3.2Reforms and deregulation are still progressing

According to Postorino(2010)3, the State council stated three main policies of ‘Reform Programme’ to separate CAAC as the regulator from being the owner:

  • Consolidation of carriers: First, nine CAAC –controlled airlines were ordered to consolidate into three airline groups around Air China , China Southern and China Eastern. In 2005, the consolidation process was formally completed. Upon the completion of the consolidation, the CAAC no longer represented the state to own the airlines. The three airlines were listed with the main shares being controlled by the state. In 2006, Air China, China Southern and China Eastern were all in the process of joining a major airline alliance.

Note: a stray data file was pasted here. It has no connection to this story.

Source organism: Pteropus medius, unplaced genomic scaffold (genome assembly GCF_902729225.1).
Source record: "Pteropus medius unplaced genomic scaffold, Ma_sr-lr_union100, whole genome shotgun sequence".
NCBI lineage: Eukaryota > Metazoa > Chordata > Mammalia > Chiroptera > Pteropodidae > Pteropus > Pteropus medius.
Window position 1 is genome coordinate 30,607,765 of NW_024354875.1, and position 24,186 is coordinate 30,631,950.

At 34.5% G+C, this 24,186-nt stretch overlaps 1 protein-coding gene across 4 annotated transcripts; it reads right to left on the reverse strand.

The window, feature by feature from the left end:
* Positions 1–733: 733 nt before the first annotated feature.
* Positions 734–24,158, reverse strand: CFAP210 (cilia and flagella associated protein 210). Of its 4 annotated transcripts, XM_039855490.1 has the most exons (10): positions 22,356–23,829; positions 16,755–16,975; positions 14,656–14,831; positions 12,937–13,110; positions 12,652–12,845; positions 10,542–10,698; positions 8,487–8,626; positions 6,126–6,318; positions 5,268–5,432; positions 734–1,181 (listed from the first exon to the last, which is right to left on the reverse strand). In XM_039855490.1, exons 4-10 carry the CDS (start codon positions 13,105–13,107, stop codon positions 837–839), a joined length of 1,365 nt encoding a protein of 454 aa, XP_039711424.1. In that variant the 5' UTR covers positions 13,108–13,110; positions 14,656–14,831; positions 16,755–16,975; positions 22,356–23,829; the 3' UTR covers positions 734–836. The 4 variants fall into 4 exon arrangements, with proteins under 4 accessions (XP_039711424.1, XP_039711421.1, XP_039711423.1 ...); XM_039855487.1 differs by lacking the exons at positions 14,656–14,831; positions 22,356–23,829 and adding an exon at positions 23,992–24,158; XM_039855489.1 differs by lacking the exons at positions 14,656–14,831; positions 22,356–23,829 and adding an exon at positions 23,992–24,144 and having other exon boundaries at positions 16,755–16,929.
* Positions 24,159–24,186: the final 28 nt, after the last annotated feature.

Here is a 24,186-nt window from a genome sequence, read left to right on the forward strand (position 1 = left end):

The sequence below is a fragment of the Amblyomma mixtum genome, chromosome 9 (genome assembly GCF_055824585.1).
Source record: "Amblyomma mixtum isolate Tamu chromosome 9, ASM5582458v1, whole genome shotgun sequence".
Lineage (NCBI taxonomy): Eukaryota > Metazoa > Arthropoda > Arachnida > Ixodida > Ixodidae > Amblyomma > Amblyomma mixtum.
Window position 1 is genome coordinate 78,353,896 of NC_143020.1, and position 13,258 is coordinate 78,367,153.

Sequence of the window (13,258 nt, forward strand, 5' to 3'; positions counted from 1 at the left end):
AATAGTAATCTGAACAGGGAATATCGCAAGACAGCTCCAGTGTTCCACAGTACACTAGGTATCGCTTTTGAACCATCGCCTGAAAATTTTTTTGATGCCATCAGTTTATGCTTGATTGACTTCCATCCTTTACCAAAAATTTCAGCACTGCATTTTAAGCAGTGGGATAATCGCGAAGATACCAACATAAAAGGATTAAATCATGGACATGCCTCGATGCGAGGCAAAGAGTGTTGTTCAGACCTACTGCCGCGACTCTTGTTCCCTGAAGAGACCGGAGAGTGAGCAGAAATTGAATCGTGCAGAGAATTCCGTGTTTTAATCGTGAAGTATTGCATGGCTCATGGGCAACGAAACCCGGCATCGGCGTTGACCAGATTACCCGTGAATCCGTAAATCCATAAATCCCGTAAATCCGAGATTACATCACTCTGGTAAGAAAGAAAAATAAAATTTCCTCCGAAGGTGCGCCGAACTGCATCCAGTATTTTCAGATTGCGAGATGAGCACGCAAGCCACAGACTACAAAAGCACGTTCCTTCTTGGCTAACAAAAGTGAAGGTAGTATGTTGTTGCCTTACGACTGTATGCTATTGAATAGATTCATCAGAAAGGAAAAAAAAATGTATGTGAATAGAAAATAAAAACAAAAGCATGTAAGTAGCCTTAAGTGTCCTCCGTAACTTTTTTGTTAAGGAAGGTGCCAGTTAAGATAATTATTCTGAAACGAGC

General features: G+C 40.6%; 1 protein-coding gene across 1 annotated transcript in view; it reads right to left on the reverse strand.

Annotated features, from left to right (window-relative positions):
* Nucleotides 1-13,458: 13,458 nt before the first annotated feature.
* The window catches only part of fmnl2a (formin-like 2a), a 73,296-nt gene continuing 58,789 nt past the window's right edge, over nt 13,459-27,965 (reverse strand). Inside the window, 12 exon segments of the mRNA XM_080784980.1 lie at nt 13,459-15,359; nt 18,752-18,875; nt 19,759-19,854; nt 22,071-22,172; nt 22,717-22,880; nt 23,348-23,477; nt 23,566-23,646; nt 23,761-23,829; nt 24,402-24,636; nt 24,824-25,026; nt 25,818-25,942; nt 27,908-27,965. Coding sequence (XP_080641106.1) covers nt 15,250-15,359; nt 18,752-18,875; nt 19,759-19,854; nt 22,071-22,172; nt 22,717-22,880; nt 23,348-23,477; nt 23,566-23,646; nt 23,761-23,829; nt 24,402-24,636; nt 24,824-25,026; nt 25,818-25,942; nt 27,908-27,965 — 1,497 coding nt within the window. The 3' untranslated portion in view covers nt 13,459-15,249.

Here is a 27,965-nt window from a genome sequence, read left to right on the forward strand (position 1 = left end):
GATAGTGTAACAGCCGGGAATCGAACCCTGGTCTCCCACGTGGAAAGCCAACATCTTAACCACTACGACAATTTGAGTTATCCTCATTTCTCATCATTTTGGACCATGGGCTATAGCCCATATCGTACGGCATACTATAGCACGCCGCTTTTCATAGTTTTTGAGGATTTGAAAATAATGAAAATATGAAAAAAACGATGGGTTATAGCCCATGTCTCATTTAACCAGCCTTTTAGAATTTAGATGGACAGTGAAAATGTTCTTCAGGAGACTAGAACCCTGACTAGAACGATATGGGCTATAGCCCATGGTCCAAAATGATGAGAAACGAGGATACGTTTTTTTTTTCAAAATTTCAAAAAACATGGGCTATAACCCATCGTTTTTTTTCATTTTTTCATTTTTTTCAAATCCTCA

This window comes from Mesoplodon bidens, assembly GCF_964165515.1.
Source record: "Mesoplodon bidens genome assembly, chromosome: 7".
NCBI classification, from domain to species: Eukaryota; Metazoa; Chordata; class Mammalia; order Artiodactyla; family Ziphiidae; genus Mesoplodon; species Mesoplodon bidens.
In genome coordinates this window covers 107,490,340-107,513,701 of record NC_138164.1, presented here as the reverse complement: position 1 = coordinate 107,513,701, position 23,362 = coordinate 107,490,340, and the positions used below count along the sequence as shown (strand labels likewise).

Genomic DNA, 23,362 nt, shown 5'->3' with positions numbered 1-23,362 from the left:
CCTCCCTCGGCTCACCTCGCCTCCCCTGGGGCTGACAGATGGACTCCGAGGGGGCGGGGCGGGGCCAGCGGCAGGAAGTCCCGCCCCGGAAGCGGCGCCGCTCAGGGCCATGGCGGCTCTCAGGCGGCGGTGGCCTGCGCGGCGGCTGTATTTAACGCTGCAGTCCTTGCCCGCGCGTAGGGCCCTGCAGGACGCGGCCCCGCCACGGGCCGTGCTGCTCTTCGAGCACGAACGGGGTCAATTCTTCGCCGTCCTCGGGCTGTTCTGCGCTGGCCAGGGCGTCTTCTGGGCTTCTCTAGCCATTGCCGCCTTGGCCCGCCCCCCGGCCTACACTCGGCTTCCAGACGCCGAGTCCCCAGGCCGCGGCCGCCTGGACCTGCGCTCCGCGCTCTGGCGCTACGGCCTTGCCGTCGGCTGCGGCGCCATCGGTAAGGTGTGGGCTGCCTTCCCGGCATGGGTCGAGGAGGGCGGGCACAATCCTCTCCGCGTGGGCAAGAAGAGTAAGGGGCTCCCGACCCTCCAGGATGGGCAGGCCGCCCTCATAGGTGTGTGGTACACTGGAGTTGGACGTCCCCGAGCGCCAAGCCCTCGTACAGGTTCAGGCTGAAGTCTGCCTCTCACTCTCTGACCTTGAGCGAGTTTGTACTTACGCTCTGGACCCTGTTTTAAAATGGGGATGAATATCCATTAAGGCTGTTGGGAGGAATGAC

• Restructure of airlines and aviation services: The third main policy was to restructure those companies responsible for aviation oil supply, ticketing distribution and aircrafts purchasing into three groups. Restructure of the airlines and aviation services. Nine airlines were to be regrouped under the big three: Air China Group, China Eastern Group and China Southern Group. These groups were established in October 2002 through this reform programme.